One of the most famous causes of bleeding in pregnancy, placenta previa is the positioning of the placenta in a way which blocks the cervix (the way out!). Since the placenta is such a vascular organ, any thinning of the cervix--resulting in a sliding of its base of attachment--can lead to separation. That's what the bleeding is all about (See below). But this is more of a second trimester problem, because the cervix is so thick in the first trimester that even with a placenta previa things are usually quiet.
Placenta previa in the 1st Trimester
Also, since the uterus isn't that big yet in the first 12 weeks and there's limited room to fit the growing baby and the placenta, then it's not uncommon for the placenta to encroach on the area near or on the cervix, a position which will seem to "migrate" away as the uterus grows. So placenta previa is not the crisis in the first trimester that a persistent placenta previa is in the second and is not likely to be a cause of first trimester bleeding.
Placenta previa in the 2nd Trimester
I'm in my second trimester and I have a partial placenta previa. Will this problem go away? Will I need a C-section?
The placenta is the vascular part of the pregnancy that is adhered to the inside of the uterus (womb), this contact allowing nutrients and oxygen to pass through the maternal side to the fetal side, then on through the umbilical arteries to the baby. (See FETAL CIRCULATION.)
Not only is it important for this structure to remain adhered for the purpose of supplying the baby, but it is equally important that it not separate before the baby delivers, which would drain much of the baby's blood as well as create a hemorrhagic emergency for the mother (this separation called placental abruption). An important consideration is where the placenta attaches. If it's low in the uterus, there are two problems.
- First of all, if it covers the way out for the baby (the "os" or cervix), it effectively creates a road block for the baby, guaranteeing disaster should labor and delivery proceed.
- Secondly, the attachment down low is on thinner tissue of the uterus than the thicker, muscular layer higher up. Since the attachment is very vascular, after delivery when it separates the lower uterine lining doesn't have enough muscle to contract and pinch off the bleeding openings that are left on the maternal side. This hemorrhage can be life threatening and could even result in an emergency hysterectomy.
When the placenta covers the entire cervix, it is called a "total" previa. When only partially impinging on the area it is called a "partial" previa. Thankfully, total previas are rare, and most previas (previae) only encroach upon the edge of the cervical os.
Your question brings up another point. In early pregnancy, partial previas are common, because there just isn't a lot of surface area to the inside of the uterus, so any structure occupying the real estate there can commonly be positioned as a partial previa, or more likely, a "low-lying" placenta. (See above.) As the uterus grows, the upper part of the uterus enlarges faster than the lower uterine segment, so a placenta lying over both areas will tend to grow "away" from the cervical os. We call this placental "migration," but this is a misnomer. The placenta doesn't actually move, but the tissue upon which it is embedded expands and it only appears to move up and away from the cervix. The resulting more safely positioned placenta is the same, though, no matter what the method.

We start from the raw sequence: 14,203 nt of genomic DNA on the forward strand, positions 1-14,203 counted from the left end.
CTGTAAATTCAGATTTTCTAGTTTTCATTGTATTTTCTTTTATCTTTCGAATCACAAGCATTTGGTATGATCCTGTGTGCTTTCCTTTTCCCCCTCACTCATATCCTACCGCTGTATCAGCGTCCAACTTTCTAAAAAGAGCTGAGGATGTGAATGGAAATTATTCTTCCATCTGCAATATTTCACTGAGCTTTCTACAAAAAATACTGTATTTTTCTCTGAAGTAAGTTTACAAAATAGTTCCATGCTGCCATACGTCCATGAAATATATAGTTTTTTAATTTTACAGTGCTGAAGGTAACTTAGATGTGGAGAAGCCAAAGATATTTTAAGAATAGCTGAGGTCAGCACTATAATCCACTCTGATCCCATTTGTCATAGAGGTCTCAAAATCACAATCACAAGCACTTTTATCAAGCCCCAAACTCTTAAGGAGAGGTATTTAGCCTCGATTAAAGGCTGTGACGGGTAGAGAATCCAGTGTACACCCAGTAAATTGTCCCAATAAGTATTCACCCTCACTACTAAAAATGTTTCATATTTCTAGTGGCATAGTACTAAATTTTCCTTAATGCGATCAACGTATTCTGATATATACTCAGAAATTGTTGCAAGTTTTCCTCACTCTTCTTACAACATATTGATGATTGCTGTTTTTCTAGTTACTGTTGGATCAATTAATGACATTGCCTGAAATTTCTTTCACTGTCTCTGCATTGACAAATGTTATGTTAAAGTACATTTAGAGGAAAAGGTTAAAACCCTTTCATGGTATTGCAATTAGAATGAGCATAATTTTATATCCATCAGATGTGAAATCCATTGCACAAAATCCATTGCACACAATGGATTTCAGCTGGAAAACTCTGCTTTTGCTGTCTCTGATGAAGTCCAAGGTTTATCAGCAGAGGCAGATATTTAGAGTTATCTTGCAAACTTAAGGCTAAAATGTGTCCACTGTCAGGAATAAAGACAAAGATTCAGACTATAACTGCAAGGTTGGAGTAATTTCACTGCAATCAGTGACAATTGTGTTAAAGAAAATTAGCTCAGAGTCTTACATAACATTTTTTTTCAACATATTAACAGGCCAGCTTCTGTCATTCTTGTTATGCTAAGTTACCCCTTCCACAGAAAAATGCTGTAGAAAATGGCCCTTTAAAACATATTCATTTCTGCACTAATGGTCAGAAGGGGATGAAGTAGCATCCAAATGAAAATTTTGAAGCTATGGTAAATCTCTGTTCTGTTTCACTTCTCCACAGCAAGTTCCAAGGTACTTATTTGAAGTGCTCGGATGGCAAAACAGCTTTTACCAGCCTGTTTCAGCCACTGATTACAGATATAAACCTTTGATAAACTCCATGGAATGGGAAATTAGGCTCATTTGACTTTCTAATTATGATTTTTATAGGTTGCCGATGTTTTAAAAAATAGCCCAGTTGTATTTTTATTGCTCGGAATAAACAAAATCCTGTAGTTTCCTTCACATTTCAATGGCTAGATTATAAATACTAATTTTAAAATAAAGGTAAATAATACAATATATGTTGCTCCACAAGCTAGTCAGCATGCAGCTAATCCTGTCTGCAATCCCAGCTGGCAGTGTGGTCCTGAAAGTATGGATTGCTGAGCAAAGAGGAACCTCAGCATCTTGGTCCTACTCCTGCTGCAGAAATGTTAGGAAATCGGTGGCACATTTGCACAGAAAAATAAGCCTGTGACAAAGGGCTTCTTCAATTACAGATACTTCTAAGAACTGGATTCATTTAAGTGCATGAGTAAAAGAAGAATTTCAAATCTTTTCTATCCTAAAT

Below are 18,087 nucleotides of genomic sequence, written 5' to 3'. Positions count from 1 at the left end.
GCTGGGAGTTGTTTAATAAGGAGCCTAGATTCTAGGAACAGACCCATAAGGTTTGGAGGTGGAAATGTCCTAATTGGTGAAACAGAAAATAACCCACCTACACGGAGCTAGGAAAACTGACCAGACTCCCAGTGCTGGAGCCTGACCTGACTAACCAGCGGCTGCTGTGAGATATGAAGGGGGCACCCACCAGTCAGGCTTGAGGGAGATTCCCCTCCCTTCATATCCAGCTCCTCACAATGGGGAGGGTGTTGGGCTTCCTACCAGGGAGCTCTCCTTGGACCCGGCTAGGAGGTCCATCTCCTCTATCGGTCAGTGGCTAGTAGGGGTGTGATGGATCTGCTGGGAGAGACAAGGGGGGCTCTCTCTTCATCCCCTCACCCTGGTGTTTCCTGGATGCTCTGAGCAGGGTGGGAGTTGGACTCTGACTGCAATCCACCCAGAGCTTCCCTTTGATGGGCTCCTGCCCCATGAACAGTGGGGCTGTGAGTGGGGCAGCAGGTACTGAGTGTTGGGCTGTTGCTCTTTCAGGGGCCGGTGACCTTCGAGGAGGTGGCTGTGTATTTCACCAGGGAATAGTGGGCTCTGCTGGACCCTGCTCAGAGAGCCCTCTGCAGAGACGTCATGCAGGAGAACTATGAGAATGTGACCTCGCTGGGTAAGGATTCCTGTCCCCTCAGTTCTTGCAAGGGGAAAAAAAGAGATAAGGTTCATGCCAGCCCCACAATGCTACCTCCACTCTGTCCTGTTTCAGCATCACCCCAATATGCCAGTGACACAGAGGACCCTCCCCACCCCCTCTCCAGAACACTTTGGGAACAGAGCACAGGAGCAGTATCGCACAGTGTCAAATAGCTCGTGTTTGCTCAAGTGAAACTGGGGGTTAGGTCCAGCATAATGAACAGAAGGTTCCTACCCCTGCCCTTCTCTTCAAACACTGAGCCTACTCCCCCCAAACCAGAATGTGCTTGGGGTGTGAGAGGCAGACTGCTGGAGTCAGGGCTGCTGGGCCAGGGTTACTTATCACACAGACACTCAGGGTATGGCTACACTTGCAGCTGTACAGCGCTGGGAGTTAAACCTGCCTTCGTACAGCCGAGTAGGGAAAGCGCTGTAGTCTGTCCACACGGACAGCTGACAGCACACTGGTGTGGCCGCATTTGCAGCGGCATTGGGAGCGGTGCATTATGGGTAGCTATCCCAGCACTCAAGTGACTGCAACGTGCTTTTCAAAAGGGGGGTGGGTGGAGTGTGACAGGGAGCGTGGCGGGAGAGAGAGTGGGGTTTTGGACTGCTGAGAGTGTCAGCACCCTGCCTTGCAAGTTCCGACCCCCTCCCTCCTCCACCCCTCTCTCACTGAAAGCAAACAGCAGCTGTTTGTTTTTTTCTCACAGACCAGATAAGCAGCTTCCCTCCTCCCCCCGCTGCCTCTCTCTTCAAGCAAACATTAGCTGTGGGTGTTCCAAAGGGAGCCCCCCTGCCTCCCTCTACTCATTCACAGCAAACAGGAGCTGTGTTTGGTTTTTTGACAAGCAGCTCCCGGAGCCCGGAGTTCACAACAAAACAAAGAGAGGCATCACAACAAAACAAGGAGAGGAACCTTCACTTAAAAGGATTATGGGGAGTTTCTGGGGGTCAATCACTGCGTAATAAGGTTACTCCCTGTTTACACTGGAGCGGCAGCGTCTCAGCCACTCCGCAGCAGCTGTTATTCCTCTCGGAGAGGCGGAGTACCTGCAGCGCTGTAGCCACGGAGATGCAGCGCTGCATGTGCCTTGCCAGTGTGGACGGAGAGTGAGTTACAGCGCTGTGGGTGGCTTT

When a low-lying placenta is seen in early or mid pregnancy, chances are that it will be well out of the way by the time of the third trimester, essentially making it a non-issue. If a placenta is low-lying, even at the edge of the cervix, one can still deliver vaginally, the baby's head pressing against any part of the placenta that might want to bleed. (Although you can imagine the heightened sense of vigilance needed in such a labor.) When the previa is total, C-section is mandatory.
The biggest risk to a previa is abruption (separation of the placenta before delivery). The mechanical jostling from the baby and the thinning of the attached lower uterine segment cause this complication.
(Abruption can also happen unrelated to previa, as in cocaine or cigarette use, diabetes, multiple gestation, hypertension, previous history of abruption, and having had many babies
Another consideration is microscopic bleeding from a previa which may consume all of your clotting factors in a very sneaky way, such that when really obvious bleeding begins, you don't have any clotting ability, adding to the hemorrhage problem. I know all of these things sound terrifying, but it's actually pretty rare, and most low-lying placentas never cause a problem.
So in answer to your question, you probably have a placenta that will "migrate" and therefore won't need a C-section. However, serial and frequent ultrasounds are recommended until the placenta is out of harm's way, usually by about 28 weeks. Until then, sexual intercourse is not recommended because even a harmless cervicitis bleeding episode will be misinterpreted as the big bad placenta and force your doctor to overreact to the situation.